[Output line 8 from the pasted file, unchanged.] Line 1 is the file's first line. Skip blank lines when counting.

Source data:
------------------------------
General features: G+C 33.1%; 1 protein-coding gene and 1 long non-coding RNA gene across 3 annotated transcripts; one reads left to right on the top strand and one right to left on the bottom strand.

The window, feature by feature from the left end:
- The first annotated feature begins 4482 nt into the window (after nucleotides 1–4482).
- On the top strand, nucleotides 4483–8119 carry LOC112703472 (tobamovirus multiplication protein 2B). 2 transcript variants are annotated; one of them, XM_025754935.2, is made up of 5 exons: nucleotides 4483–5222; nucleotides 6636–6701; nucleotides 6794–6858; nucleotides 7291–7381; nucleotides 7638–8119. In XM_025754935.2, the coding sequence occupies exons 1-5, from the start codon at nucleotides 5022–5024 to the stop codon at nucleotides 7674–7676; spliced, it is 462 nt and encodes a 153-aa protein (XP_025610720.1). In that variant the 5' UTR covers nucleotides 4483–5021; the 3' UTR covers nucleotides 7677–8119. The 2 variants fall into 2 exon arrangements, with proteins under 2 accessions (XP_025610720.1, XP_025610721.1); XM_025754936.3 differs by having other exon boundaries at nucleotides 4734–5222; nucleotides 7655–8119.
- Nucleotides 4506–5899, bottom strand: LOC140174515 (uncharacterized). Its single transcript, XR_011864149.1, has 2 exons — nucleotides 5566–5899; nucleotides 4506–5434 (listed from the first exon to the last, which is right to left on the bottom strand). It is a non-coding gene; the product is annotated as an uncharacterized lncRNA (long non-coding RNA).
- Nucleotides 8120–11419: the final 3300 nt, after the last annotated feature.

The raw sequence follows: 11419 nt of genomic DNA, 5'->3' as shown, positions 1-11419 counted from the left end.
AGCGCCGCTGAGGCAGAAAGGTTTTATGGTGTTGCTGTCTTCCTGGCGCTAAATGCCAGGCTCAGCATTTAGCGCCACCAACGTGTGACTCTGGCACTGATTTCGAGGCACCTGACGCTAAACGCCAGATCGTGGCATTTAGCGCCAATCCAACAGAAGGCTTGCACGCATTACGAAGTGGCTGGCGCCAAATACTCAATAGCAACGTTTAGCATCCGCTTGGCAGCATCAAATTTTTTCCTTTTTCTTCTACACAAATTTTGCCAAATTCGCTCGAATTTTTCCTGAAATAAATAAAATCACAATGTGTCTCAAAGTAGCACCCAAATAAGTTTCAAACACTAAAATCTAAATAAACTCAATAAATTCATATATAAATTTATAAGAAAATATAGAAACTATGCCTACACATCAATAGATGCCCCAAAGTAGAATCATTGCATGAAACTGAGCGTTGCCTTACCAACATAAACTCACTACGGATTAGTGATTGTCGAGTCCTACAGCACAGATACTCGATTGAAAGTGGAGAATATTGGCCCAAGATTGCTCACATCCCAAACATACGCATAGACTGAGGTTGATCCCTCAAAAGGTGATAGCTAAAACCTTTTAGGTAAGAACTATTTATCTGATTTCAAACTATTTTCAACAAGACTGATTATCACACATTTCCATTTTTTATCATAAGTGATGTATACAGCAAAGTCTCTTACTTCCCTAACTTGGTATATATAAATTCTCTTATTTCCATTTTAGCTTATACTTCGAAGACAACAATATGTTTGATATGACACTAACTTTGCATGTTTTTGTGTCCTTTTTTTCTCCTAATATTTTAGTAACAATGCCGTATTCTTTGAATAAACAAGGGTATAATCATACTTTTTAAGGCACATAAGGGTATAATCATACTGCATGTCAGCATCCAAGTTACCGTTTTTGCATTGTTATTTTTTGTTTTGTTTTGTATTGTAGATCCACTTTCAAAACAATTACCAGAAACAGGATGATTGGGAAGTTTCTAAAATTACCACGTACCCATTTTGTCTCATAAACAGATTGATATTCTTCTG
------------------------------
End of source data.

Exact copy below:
AGCGCCGCTGAGGCAGAAAGGTTTTATGGTGTTGCTGTCTTCCTGGCGCTAAATGCCAGGCTCAGCATTTAGCGCCACCAACGTGTGACTCTGGCACTGATTTCGAGGCACCTGACGCTAAACGCCAGATCGTGGCATTTAGCGCCAATCCAACAGAAGGCTTGCACGCATTACGAAGTGGCTGGCGCCAAATACTCAATAGCAACGTTTAGCATCCGCTTGGCAGCATCAAATTTTTTCCTTTTTCTTCTACACAAATTTTGCCAAATTCGCTCGAATTTTTCCTGAAATAAATAAAATCACAATGTGTCTCAAAGTAGCACCCAAATAAGTTTCAAACACTAAAATCTAAATAAACTCAATAAATTCATATATAAATTTATAAGAAAATATAGAAACTATGCCTACACATCAATAGATGCCCCAAAGTAGAATCATTGCATGAAACTGAGCGTTGCCTTACCAACATAAACTCACTACGGATTAGTGATTGTCGAGTCCTACAGCACAGATACTCGATTGAAAGTGGAGAATATTGGCCCAAGATTGCTCACATCCCAAACATACGCATAGACTGAGGTTGATCCCTCAAAAGGTGATAGCTAAAACCTTTTAGGTAAGAACTATTTATCTGATTTCAAACTATTTTCAACAAGACTGATTATCACACATTTCCATTTTTTATCATAAGTGATGTATACAGCAAAGTCTCTTACTTCCCTAACTTGGTATATATAAATTCTCTTATTTCCATTTTAGCTTATACTTCGAAGACAACAATATGTTTGATATGACACTAACTTTGCATGTTTTTGTGTCCTTTTTTTCTCCTAATATTTTAGTAACAATGCCGTATTCTTTGAATAAACAAGGGTATAATCATACTTTTTAAGGCACATAAGGGTATAATCATACTGCATGTCAGCATCCAAGTTACCGTTTTTGCATTGTTATTTTTTGTTTTGTTTTGTATTGTAGATCCACTTTCAAAACAATTACCAGAAACAGGATGATTGGGAAGTTTCTAAAATTACCACGTACCCATTTTGTCTCATAAACAGATTGATATTCTTCTG